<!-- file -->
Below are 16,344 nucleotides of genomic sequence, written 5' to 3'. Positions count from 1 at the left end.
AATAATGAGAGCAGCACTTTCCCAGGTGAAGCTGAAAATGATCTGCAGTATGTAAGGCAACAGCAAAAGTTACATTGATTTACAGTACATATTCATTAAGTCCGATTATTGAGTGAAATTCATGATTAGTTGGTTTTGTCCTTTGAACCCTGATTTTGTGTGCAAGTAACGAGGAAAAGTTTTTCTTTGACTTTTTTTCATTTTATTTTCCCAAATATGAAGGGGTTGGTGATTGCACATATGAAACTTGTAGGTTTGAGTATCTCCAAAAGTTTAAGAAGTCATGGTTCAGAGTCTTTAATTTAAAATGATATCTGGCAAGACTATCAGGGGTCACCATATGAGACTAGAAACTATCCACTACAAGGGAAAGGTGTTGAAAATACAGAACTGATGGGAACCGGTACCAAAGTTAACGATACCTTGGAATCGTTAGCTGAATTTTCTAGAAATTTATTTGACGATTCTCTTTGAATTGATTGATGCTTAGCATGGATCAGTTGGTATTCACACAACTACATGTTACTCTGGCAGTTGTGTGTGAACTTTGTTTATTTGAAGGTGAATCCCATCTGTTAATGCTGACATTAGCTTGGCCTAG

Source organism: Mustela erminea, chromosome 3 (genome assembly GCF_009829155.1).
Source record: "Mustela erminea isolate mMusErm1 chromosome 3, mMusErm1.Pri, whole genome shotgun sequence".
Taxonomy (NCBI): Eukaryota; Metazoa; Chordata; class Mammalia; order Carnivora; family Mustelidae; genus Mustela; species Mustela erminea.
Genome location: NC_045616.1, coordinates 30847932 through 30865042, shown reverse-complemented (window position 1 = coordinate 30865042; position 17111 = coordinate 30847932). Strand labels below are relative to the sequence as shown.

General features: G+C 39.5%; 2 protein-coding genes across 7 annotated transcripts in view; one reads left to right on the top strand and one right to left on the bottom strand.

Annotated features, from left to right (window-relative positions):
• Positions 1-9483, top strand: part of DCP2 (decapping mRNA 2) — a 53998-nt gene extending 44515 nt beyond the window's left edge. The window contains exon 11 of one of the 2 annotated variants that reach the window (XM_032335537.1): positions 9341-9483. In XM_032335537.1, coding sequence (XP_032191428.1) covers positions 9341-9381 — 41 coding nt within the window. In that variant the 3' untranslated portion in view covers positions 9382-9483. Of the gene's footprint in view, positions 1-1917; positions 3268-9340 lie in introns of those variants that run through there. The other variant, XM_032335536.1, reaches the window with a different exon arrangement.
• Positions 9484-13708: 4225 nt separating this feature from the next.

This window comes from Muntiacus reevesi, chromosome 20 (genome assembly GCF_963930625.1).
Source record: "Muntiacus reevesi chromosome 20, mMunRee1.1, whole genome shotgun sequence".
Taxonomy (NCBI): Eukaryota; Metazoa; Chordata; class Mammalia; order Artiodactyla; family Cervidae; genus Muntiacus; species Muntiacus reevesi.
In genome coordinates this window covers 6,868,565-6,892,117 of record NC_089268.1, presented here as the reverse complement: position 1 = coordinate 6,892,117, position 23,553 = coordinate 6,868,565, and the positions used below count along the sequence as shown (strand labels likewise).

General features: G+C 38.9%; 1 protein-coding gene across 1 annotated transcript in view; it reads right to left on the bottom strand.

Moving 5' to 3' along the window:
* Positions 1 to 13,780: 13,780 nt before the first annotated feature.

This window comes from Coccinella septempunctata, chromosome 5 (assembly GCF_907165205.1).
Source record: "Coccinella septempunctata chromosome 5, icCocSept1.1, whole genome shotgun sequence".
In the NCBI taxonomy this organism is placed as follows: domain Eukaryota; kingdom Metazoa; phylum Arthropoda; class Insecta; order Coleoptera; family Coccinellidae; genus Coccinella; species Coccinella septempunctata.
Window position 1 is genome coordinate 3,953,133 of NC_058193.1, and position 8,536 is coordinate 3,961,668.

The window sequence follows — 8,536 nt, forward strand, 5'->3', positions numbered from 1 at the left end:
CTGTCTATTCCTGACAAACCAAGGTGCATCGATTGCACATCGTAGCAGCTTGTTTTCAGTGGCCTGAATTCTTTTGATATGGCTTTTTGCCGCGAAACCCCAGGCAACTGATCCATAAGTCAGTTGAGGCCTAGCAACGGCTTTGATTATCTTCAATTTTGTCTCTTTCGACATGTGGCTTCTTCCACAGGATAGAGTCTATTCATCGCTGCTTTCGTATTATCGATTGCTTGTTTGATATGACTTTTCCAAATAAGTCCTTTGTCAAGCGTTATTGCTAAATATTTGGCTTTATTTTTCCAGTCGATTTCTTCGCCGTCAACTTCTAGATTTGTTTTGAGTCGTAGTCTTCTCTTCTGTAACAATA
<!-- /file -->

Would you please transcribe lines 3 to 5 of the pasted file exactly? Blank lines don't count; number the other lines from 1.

Source organism: Mustela erminea, chromosome 3 (genome assembly GCF_009829155.1).
Source record: "Mustela erminea isolate mMusErm1 chromosome 3, mMusErm1.Pri, whole genome shotgun sequence".
Taxonomy (NCBI): Eukaryota; Metazoa; Chordata; class Mammalia; order Carnivora; family Mustelidae; genus Mustela; species Mustela erminea.